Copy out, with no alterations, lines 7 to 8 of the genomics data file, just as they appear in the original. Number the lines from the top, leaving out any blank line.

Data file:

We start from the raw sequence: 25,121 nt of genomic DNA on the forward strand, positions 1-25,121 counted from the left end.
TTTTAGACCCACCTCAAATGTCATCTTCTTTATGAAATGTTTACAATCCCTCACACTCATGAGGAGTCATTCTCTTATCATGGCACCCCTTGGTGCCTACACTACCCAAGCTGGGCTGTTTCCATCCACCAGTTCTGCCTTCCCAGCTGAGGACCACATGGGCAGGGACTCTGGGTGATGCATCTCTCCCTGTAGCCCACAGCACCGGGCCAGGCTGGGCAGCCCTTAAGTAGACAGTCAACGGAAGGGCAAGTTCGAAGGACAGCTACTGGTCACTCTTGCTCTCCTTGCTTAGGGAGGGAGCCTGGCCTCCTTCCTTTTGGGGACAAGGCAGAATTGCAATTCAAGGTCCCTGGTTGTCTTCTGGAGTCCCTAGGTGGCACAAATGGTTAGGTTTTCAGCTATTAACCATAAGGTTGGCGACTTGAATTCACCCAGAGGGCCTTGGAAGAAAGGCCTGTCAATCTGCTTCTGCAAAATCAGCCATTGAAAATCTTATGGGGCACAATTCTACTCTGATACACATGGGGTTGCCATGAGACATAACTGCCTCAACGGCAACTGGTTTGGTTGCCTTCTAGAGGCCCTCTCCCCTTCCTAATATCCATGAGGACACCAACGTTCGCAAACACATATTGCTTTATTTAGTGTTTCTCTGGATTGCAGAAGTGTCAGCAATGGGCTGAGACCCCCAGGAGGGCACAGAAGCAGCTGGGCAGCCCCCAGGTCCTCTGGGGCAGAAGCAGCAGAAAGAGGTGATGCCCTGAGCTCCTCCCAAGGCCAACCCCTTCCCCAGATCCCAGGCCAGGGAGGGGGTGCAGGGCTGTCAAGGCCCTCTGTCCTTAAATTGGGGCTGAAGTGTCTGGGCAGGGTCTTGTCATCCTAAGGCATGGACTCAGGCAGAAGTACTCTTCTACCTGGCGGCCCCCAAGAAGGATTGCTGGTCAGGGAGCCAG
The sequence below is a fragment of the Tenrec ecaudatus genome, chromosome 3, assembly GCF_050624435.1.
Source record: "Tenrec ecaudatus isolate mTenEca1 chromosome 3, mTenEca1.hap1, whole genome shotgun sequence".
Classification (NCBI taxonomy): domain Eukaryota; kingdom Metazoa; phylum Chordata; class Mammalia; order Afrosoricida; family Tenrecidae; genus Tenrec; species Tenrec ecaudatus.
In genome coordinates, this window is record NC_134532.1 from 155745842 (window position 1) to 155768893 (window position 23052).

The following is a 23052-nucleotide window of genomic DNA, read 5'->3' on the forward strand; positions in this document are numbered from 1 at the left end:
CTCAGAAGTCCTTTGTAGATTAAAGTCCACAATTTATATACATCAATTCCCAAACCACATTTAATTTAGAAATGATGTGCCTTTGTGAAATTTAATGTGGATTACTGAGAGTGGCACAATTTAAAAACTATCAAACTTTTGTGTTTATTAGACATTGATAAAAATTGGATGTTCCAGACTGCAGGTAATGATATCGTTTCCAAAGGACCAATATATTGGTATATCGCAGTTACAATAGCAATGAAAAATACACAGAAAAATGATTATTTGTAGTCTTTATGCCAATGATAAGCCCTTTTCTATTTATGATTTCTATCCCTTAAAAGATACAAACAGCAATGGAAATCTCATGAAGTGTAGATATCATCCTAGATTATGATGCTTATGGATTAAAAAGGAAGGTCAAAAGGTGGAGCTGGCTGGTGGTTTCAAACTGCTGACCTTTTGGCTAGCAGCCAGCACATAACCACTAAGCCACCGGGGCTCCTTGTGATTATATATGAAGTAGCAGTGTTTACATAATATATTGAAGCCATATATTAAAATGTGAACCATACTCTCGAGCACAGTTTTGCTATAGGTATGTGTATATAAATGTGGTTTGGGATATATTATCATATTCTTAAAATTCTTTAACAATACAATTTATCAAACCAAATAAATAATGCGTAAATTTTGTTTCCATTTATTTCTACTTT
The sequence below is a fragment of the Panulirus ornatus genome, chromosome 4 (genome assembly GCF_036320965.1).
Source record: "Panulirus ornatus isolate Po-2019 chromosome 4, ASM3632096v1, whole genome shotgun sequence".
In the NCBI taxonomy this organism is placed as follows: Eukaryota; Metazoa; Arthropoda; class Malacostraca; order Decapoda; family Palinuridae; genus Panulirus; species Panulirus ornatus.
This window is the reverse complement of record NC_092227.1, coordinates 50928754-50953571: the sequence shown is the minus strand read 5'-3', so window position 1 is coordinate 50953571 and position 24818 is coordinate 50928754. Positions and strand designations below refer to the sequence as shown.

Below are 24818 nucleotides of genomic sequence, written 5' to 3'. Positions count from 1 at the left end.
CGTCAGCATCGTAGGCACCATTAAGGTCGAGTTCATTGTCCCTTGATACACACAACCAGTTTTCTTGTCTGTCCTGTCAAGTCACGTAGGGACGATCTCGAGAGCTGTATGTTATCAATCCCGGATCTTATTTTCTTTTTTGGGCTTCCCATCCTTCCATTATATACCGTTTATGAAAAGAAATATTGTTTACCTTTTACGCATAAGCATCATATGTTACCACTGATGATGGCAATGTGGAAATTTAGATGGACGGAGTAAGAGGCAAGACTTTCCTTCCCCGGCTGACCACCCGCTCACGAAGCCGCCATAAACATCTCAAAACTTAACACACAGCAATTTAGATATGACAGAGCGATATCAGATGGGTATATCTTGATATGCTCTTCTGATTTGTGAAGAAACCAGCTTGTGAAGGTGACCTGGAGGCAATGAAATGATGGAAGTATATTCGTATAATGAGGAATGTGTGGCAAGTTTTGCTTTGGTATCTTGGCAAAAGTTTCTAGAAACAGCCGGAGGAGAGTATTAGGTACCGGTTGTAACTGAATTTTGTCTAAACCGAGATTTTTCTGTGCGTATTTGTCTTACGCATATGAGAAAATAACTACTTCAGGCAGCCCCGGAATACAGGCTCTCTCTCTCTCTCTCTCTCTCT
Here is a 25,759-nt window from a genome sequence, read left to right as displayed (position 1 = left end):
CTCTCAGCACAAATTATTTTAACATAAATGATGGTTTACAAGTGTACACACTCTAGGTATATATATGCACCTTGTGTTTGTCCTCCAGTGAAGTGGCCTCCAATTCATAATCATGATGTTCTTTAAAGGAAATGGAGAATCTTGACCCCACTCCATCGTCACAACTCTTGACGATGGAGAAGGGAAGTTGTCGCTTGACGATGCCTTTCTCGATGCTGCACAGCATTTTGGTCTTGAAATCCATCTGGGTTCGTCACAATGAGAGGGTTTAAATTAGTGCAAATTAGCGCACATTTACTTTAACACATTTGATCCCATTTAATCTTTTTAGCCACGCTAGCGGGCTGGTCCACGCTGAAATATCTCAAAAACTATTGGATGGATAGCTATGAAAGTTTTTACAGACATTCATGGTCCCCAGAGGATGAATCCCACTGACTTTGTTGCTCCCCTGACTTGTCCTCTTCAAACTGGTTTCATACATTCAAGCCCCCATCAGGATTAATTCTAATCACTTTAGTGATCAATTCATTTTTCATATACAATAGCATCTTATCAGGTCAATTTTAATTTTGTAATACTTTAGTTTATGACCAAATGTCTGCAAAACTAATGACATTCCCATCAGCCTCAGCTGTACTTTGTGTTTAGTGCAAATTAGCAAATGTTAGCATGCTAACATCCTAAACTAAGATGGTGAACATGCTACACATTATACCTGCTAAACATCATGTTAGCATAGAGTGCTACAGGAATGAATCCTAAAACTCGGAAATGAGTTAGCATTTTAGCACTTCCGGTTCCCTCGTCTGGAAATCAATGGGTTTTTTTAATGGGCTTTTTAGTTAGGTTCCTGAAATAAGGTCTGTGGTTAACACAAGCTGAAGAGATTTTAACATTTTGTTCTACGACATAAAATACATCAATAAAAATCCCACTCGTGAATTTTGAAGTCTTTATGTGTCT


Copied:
The following is a 23052-nucleotide window of genomic DNA, read 5'->3' on the forward strand; positions in this document are numbered from 1 at the left end:
CTCAGAAGTCCTTTGTAGATTAAAGTCCACAATTTATATACATCAATTCCCAAACCACATTTAATTTAGAAATGATGTGCCTTTGTGAAATTTAATGTGGATTACTGAGAGTGGCACAATTTAAAAACTATCAAACTTTTGTGTTTATTAGACATTGATAAAAATTGGATGTTCCAGACTGCAGGTAATGATATCGTTTCCAAAGGACCAATATATTGGTATATCGCAGTTACAATAGCAATGAAAAATACACAGAAAAATGATTATTTGTAGTCTTTATGCCAATGATAAGCCCTTTTCTATTTATGATTTCTATCCCTTAAAAGATACAAACAGCAATGGAAATCTCATGAAGTGTAGATATCATCCTAGATTATGATGCTTATGGATTAAAAAGGAAGGTCAAAAGGTGGAGCTGGCTGGTGGTTTCAAACTGCTGACCTTTTGGCTAGCAGCCAGCACATAACCACTAAGCCACCGGGGCTCCTTGTGATTATATATGAAGTAGCAGTGTTTACATAATATATTGAAGCCATATATTAAAATGTGAACCATACTCTCGAGCACAGTTTTGCTATAGGTATGTGTATATAAATGTGGTTTGGGATATATTATCATATTCTTAAAATTCTTTAACAATACAATTTATCAAACCAAATAAATAATGCGTAAATTTTGTTTCCATTTATTTCTACTTT